1. Some have breathed sighs of relief, others, including churches, right-to-life groups and the Australian Medical Association, bitterly attacked the bill and the haste of its passage. But the tide is unlikely to turn back.
2. In Australia - where an aging population, life-extending technology and changing community attitudes have all played their part - other states are going to consider making a similar law to deal with euthanasia.
3. There are, of course, exceptions. Small--minded officials, rude waiters, and ill mannered taxi drivers are hardly unknown in the US. Yet it is an observation made so frequently that it deserves comment.
4. We live in a society in which the medicinal and social use of substances (drugs) is pervasive: an aspirin to quiet a headache, some wine to be sociable, coffee to get going in the morning, a cigarette for the nerves.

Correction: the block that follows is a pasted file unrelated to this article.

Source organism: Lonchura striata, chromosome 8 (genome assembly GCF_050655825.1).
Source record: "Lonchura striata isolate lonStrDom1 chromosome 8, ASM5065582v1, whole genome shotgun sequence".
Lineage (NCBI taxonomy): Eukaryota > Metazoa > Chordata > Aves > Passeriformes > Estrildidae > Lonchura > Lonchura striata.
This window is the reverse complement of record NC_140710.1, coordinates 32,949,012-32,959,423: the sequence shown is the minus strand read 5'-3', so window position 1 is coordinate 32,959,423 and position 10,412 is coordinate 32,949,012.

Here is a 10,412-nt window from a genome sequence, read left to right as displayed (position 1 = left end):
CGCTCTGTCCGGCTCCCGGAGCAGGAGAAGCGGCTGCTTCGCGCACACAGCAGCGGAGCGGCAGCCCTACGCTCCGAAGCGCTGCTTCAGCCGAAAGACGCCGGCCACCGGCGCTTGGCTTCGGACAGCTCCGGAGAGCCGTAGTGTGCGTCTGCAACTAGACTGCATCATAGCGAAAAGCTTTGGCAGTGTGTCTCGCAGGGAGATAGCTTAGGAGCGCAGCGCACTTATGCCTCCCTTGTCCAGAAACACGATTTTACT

5. Dependence is marked first by an increased tolerance, with more and more of the substance required to produce the desired effect, and then by the appearance of unpleasant withdrawal symptoms when the substance is discontinued.
6. "Is this what you intended to accomplish with your careers?" Senator Robert Dole asked Time Warner executives last week. "You have sold your souls, but must you corrupt our nation and threaten our children as well?"
7. "The test of any democratic society," he wrote in a Wall Street Journal column, "lies not in how well it can control expression but in whether it gives freedom of thought and expression the widest possible latitude, however disputable or irritating the results may sometimes be..."
8. During the discussion of rock singing verses at last month's stockholders' meeting, Levin asserted that "music is not the cause of society's ills" and even cited his son, a teacher in the Bronx, New York, who uses rap to communicate with students.
9. Much of the language used to describe monetary policy, such as "steering the economy to a soft landing" of "a touch on the brakes" , makes it sound like a precise science. Nothing could be further from the truth.
10. Economists have been particularly surprised by favorable inflation figures in Britain and the United States, since, conventional measures suggest that both economies, and especially America's, have little productive slack.